Of course it wasn't all fun and games, as can be seen in one account of the landing at Lae, in New Guinea. As you can see, when it came down to the real business, Yanks and Aussies could look out for each other:

Wednesday, 23 April 2008

Beer, Beef and Liberty

Beef and Liberty

I was once in the Brighton Pavillion museum and saw a lovely old nineteenth century mug with the words, "Beef and Liberty" emblazoned on it. I loved it. I covet it.
I have a good mate back in NZ who works for the Meat Board so I told him about it. "A noble sentiment" was his resonse. And indeed it is.
It turns out this is the motto of the Beefsteak Club, which is alive and well in London, and has a long and proud history of eating beef and getting drunk. Long may they prosper. I wonder if the Calcutta branch is still going?
Source: Asiatic journal and monthly register for British India and its dependencies. Feb 1828. p 260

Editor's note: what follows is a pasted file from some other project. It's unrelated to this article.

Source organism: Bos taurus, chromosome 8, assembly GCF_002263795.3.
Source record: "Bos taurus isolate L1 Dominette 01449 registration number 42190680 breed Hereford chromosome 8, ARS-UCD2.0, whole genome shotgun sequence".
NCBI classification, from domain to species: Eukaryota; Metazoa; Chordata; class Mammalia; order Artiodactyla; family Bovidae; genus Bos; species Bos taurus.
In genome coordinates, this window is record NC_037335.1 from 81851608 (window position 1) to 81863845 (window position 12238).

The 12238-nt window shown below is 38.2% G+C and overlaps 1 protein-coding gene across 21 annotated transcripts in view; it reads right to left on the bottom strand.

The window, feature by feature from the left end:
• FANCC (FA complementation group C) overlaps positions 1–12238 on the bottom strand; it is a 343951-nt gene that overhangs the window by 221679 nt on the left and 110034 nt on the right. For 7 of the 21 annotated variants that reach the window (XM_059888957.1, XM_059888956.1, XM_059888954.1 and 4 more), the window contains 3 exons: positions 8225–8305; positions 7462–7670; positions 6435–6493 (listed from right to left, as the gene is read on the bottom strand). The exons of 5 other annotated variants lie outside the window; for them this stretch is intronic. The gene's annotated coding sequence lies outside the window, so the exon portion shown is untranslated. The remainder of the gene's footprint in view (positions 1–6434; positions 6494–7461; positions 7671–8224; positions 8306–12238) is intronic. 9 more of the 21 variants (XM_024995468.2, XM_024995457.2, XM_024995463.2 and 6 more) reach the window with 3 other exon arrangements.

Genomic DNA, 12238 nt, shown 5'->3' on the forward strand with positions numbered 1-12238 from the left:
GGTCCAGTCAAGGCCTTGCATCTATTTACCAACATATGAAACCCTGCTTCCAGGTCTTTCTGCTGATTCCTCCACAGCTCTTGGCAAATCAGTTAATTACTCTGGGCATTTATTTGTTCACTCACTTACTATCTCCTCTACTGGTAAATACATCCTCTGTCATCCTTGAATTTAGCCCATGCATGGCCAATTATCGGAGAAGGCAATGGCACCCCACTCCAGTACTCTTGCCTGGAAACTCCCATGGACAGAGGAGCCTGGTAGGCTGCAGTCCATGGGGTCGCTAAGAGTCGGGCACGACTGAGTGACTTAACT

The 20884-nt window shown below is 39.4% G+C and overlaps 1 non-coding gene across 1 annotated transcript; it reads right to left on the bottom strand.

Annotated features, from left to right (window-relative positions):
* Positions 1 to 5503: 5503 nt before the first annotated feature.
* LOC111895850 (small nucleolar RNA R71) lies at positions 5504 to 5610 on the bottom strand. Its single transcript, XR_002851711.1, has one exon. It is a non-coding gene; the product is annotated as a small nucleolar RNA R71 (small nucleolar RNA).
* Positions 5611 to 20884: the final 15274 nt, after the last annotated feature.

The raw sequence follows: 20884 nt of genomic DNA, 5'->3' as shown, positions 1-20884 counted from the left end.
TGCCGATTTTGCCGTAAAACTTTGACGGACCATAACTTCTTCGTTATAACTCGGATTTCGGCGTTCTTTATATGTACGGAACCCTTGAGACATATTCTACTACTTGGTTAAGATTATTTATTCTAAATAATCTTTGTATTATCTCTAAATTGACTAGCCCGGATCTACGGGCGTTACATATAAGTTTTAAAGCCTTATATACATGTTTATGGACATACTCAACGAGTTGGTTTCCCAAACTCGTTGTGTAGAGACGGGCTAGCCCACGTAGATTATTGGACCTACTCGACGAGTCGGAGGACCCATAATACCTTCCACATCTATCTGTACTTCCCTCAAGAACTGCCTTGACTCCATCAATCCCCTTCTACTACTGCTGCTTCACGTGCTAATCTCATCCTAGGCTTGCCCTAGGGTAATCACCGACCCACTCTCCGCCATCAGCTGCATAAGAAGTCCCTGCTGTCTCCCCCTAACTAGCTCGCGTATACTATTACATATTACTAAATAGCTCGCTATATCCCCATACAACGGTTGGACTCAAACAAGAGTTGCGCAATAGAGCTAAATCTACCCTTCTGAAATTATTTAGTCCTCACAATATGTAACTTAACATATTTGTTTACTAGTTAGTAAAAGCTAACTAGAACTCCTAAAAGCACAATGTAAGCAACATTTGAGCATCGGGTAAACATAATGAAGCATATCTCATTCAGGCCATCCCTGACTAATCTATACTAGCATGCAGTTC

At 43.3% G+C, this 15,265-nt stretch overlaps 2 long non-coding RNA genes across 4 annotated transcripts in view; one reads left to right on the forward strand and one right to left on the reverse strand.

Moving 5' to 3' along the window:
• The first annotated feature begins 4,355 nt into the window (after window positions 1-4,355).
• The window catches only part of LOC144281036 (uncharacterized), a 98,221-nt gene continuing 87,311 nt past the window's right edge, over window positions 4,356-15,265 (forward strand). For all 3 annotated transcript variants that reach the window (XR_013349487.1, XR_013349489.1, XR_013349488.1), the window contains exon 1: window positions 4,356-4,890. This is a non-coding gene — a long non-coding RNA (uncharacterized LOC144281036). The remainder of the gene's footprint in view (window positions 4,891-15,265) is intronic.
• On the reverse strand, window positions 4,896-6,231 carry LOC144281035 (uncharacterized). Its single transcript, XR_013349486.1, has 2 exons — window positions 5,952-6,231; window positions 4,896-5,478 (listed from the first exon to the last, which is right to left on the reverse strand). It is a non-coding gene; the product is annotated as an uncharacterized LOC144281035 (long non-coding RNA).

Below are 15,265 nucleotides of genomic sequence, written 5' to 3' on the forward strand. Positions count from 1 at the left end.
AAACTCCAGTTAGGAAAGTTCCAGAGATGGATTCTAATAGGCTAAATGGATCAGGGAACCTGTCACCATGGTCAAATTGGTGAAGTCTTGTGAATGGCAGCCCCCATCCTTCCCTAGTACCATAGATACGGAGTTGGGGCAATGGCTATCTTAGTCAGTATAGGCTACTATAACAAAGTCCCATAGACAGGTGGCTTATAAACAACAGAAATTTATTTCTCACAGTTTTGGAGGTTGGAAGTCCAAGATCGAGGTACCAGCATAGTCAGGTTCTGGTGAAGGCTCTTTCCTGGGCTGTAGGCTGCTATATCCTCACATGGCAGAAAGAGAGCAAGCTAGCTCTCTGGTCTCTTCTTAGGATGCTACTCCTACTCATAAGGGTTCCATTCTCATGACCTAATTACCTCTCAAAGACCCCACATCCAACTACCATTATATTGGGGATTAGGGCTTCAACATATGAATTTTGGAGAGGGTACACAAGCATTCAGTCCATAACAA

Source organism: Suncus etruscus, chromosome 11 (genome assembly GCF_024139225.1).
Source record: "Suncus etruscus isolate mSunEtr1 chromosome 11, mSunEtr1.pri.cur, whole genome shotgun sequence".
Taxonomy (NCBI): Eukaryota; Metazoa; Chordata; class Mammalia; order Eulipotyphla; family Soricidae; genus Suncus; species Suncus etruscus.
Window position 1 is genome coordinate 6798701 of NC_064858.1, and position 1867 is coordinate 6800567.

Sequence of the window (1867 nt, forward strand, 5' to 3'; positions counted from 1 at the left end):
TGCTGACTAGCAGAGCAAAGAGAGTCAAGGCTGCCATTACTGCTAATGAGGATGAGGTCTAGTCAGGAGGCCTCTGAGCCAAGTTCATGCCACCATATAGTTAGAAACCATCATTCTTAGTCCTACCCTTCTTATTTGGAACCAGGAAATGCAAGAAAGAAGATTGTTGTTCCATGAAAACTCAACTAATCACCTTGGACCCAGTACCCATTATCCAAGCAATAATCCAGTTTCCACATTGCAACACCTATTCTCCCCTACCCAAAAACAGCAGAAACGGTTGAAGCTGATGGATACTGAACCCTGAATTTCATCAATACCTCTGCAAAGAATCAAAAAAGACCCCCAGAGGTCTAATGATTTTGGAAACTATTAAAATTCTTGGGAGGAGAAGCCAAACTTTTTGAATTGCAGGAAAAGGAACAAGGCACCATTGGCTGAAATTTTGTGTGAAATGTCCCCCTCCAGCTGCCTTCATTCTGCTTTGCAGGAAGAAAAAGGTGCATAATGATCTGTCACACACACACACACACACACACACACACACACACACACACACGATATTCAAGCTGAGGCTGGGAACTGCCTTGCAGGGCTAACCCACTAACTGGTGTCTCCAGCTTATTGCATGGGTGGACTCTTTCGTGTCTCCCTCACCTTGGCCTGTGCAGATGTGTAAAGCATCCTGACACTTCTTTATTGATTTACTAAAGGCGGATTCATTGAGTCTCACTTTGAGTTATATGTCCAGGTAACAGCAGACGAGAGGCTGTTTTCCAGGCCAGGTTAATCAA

Instant Beer - Just add water
Witness its birth in this article. After a journey from England, which over six months entailed crossing the equator twice and walloping around the Cape of Good Hope with no refrigeration, the beer ended up pretty rubbish. But that was all that was available in the early days. No wonder the the toffs preferred gin, brandy and madeira, and left the beer to the sailors.
Lord knows what happened to the formula mentioned in this article, though I hope that at the end of the trial it was found guilty, taken from that place to a place of execution, and hanged until dead. dead. dead. I suspect it's still in use in those home brew kits.
Around this time, India Pale Ale (IPA) was developed. It had more hops and a higher alcohol content to help it on it's journey. My suspicion is that this was just so the people who drank it wouldn't mind it tasting like flat piss as it got them soused for cheap. Ships' masters would like it too as it would have extended the volume of small beer rations. During the 1830s I think, someone had the bright idea of brewing beer in India. It probably took an Indian to think of this.
It may well be that the writer of the article got the wrong end of the stick and this product is in fact IPA. Someone can go look it up no doubt.